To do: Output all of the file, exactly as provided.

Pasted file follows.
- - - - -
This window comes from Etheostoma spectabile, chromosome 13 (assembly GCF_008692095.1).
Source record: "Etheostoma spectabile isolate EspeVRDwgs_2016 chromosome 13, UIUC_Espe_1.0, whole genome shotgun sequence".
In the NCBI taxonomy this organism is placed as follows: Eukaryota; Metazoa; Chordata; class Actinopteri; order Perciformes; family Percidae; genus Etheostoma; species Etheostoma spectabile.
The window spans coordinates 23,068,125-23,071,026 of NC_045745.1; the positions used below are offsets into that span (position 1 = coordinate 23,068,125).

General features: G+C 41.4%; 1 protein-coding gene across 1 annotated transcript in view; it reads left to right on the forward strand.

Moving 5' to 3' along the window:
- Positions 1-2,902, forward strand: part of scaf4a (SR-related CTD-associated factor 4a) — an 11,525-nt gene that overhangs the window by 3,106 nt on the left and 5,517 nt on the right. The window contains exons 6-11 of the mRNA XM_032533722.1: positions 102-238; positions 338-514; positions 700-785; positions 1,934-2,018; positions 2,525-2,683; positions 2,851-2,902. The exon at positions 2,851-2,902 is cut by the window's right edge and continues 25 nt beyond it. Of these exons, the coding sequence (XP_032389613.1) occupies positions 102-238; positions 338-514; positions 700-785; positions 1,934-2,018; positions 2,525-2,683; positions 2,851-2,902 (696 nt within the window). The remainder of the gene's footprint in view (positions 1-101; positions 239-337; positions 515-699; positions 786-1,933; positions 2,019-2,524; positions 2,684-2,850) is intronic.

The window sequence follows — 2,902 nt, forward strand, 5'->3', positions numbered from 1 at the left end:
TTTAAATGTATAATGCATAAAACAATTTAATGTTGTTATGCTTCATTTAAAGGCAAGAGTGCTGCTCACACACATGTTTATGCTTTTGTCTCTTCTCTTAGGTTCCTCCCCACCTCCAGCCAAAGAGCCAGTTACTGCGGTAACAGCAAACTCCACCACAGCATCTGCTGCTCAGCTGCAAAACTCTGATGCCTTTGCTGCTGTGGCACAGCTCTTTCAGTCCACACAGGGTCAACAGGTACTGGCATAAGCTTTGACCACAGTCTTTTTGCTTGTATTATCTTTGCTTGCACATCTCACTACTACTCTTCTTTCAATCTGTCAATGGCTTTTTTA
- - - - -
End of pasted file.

This window comes from Etheostoma spectabile, chromosome 13 (assembly GCF_008692095.1).
Source record: "Etheostoma spectabile isolate EspeVRDwgs_2016 chromosome 13, UIUC_Espe_1.0, whole genome shotgun sequence".
In the NCBI taxonomy this organism is placed as follows: Eukaryota; Metazoa; Chordata; class Actinopteri; order Perciformes; family Percidae; genus Etheostoma; species Etheostoma spectabile.
The window spans coordinates 23,068,125-23,071,026 of NC_045745.1; the positions used below are offsets into that span (position 1 = coordinate 23,068,125).

General features: G+C 41.4%; 1 protein-coding gene across 1 annotated transcript in view; it reads left to right on the forward strand.

Moving 5' to 3' along the window:
- Positions 1-2,902, forward strand: part of scaf4a (SR-related CTD-associated factor 4a) — an 11,525-nt gene that overhangs the window by 3,106 nt on the left and 5,517 nt on the right. The window contains exons 6-11 of the mRNA XM_032533722.1: positions 102-238; positions 338-514; positions 700-785; positions 1,934-2,018; positions 2,525-2,683; positions 2,851-2,902. The exon at positions 2,851-2,902 is cut by the window's right edge and continues 25 nt beyond it. Of these exons, the coding sequence (XP_032389613.1) occupies positions 102-238; positions 338-514; positions 700-785; positions 1,934-2,018; positions 2,525-2,683; positions 2,851-2,902 (696 nt within the window). The remainder of the gene's footprint in view (positions 1-101; positions 239-337; positions 515-699; positions 786-1,933; positions 2,019-2,524; positions 2,684-2,850) is intronic.

The window sequence follows — 2,902 nt, forward strand, 5'->3', positions numbered from 1 at the left end:
TTTAAATGTATAATGCATAAAACAATTTAATGTTGTTATGCTTCATTTAAAGGCAAGAGTGCTGCTCACACACATGTTTATGCTTTTGTCTCTTCTCTTAGGTTCCTCCCCACCTCCAGCCAAAGAGCCAGTTACTGCGGTAACAGCAAACTCCACCACAGCATCTGCTGCTCAGCTGCAAAACTCTGATGCCTTTGCTGCTGTGGCACAGCTCTTTCAGTCCACACAGGGTCAACAGGTACTGGCATAAGCTTTGACCACAGTCTTTTTGCTTGTATTATCTTTGCTTGCACATCTCACTACTACTCTTCTTTCAATCTGTCAATGGCTTTTTTA